What the Devils Acquired Helps Them

The New Jersey Devils acquired defenseman Sami Vatanen. The Devils’ defense has been horrendous this season. Acquiring a defenseman makes sense for that reason alone. What makes even more sense is that Vatanen has been a pretty good one when it comes to offense.

Yes, the Devils did acquire Will Butcher, who has provided plenty of helpers and helped facilitate the power play on some nights this season. Damon Severson has always had a good offensive component to his game. It is not a surprise he is the team’s leader among defensemen in shots on net and has a CF% above 50% on a team that’s well in the 47th percentile. But the team still struggles to make zone exits, lead breakouts, and when Butcher and/or Severson have a rough night on the power play, the power play unit struggles mightily. Vatanen can absolutely help with all of that.

The power play stats for Vatanen have been quite good prior to this season. Just look at these from Natural Stat Trick. Vatanen was a key player on Anaheim’s man advantages and attempted many shots in addition to piling up a healthy number of points. When he was on the ice, Anaheim generated plenty of scoring chances and many of them were dangerous ones. It remains to be seen how he fits on the power play, but if the Devils want to run a unit with two defensemen or give a different look from the back, they can absolutely do so.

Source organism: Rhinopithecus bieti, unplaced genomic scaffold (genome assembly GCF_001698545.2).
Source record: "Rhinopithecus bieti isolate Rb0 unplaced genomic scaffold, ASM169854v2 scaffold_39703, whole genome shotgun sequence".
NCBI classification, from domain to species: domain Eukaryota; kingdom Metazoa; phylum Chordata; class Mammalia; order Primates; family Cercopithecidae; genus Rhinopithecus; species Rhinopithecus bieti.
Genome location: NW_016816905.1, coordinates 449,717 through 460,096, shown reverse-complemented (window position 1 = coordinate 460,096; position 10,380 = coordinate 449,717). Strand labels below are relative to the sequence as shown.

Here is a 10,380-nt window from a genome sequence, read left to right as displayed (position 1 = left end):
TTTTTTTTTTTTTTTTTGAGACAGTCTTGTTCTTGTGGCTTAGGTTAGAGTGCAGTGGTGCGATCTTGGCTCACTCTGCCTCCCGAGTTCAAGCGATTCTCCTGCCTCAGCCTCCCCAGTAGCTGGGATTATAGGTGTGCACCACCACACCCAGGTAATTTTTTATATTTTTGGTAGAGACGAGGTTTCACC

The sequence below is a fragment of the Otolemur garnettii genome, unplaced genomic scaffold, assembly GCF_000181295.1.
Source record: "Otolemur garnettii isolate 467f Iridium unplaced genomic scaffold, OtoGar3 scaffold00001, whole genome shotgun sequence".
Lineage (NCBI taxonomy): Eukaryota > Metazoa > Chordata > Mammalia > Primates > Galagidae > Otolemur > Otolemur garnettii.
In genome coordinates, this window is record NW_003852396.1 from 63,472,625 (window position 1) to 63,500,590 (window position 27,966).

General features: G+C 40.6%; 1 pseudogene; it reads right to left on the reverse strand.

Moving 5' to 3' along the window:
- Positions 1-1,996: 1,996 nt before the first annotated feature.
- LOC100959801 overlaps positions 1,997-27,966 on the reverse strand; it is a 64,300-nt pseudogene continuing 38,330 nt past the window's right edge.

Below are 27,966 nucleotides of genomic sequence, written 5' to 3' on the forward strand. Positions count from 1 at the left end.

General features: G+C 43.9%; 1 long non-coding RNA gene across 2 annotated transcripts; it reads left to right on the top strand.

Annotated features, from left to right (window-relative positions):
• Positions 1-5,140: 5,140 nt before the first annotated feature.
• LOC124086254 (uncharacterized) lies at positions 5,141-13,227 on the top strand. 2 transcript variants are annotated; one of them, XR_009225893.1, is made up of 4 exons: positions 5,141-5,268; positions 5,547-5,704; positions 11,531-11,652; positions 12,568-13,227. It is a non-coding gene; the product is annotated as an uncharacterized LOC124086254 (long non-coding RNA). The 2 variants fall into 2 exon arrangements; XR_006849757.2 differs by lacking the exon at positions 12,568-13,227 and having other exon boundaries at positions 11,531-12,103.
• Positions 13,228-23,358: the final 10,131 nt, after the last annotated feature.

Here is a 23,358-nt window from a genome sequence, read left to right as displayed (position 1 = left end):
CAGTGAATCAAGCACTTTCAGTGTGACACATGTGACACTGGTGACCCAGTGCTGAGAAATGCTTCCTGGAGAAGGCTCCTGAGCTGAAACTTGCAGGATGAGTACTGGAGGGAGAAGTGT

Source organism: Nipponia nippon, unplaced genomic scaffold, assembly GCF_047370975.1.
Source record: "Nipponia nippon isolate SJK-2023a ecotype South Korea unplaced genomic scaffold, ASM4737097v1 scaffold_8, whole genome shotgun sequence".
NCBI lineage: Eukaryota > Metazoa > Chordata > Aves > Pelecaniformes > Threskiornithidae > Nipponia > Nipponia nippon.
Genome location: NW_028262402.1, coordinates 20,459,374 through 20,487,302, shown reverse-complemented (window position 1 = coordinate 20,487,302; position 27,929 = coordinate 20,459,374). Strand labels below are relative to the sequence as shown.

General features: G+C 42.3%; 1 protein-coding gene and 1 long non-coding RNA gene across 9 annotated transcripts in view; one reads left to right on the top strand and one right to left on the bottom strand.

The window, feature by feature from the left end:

The penalty killing stats for Vatanen are not so bad prior to this season as well. Look at these from Natural Stat Trick. Keeping a SA/60 rate below 50 is quite good in shorthanded situations. It was astounding in 2015-16, but not so bad last season either. As Mueller (and Moore) have been used regularly on New Jersey’s power play, this deal gives the coaches another player they can utilize in shorthanded situations. That helps with Mueller out for several more weeks.

Additionally, Vatanen is a right-handed shot and plays on the right side of the defense. With Mirco Mueller out for quite sometime, the Devils can slot Vatanen in the lineup in a number of ways. What I would like to see the Devils try first is that Vatanen replace Steve Santini, who has been noticeably bossed around for weeks. Should Vatanen fit well next to Andy Greene, the Devils can then give the younger defenseman some more favorable situations where he can thrive. Such as a pairing of Will Butcher next to Santini. This would leave Ben Lovejoy to be a more-than-solid seventh defenseman to rotate in for players as needed. It also leaves Dalton Prout to be nothing more than cover for injuries; but that has been the role he has served for much of this season anyway.